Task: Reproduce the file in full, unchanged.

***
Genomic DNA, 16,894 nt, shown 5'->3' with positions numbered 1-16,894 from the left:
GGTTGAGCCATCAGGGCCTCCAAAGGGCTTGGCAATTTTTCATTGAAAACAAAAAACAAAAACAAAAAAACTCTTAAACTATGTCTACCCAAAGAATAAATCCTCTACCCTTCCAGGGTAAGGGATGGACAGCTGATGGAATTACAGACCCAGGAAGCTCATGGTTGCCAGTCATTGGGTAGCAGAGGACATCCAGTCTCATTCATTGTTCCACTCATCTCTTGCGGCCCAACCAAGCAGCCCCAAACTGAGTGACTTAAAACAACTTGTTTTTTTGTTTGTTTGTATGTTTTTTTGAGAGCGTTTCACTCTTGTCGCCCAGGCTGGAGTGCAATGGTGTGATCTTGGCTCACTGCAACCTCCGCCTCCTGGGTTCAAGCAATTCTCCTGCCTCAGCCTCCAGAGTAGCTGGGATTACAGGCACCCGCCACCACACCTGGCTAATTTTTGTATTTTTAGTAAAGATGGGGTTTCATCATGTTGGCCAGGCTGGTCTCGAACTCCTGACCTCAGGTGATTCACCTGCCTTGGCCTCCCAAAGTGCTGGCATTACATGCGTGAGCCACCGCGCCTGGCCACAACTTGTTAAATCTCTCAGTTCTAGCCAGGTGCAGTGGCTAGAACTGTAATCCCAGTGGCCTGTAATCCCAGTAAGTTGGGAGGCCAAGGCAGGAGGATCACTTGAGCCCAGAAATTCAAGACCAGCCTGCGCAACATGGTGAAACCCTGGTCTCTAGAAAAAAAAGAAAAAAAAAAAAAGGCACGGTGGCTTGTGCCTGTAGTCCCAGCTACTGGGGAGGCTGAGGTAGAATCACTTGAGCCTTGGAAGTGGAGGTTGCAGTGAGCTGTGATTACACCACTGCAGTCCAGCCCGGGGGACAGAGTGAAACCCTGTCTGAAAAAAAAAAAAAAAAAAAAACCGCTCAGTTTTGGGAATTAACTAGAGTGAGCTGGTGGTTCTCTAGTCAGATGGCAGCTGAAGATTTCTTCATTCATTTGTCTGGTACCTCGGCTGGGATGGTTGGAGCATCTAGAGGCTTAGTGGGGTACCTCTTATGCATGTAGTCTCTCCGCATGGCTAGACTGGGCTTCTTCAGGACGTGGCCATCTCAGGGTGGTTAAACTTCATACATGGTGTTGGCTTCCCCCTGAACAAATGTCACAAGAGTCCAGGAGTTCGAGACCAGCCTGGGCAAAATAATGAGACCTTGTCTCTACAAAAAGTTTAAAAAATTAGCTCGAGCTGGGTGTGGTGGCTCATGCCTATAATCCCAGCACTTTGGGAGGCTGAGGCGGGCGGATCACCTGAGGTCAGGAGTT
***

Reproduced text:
Genomic DNA, 16,894 nt, shown 5'->3' with positions numbered 1-16,894 from the left:
GGTTGAGCCATCAGGGCCTCCAAAGGGCTTGGCAATTTTTCATTGAAAACAAAAAACAAAAACAAAAAAACTCTTAAACTATGTCTACCCAAAGAATAAATCCTCTACCCTTCCAGGGTAAGGGATGGACAGCTGATGGAATTACAGACCCAGGAAGCTCATGGTTGCCAGTCATTGGGTAGCAGAGGACATCCAGTCTCATTCATTGTTCCACTCATCTCTTGCGGCCCAACCAAGCAGCCCCAAACTGAGTGACTTAAAACAACTTGTTTTTTTGTTTGTTTGTATGTTTTTTTGAGAGCGTTTCACTCTTGTCGCCCAGGCTGGAGTGCAATGGTGTGATCTTGGCTCACTGCAACCTCCGCCTCCTGGGTTCAAGCAATTCTCCTGCCTCAGCCTCCAGAGTAGCTGGGATTACAGGCACCCGCCACCACACCTGGCTAATTTTTGTATTTTTAGTAAAGATGGGGTTTCATCATGTTGGCCAGGCTGGTCTCGAACTCCTGACCTCAGGTGATTCACCTGCCTTGGCCTCCCAAAGTGCTGGCATTACATGCGTGAGCCACCGCGCCTGGCCACAACTTGTTAAATCTCTCAGTTCTAGCCAGGTGCAGTGGCTAGAACTGTAATCCCAGTGGCCTGTAATCCCAGTAAGTTGGGAGGCCAAGGCAGGAGGATCACTTGAGCCCAGAAATTCAAGACCAGCCTGCGCAACATGGTGAAACCCTGGTCTCTAGAAAAAAAAGAAAAAAAAAAAAAGGCACGGTGGCTTGTGCCTGTAGTCCCAGCTACTGGGGAGGCTGAGGTAGAATCACTTGAGCCTTGGAAGTGGAGGTTGCAGTGAGCTGTGATTACACCACTGCAGTCCAGCCCGGGGGACAGAGTGAAACCCTGTCTGAAAAAAAAAAAAAAAAAAAAACCGCTCAGTTTTGGGAATTAACTAGAGTGAGCTGGTGGTTCTCTAGTCAGATGGCAGCTGAAGATTTCTTCATTCATTTGTCTGGTACCTCGGCTGGGATGGTTGGAGCATCTAGAGGCTTAGTGGGGTACCTCTTATGCATGTAGTCTCTCCGCATGGCTAGACTGGGCTTCTTCAGGACGTGGCCATCTCAGGGTGGTTAAACTTCATACATGGTGTTGGCTTCCCCCTGAACAAATGTCACAAGAGTCCAGGAGTTCGAGACCAGCCTGGGCAAAATAATGAGACCTTGTCTCTACAAAAAGTTTAAAAAATTAGCTCGAGCTGGGTGTGGTGGCTCATGCCTATAATCCCAGCACTTTGGGAGGCTGAGGCGGGCGGATCACCTGAGGTCAGGAGTT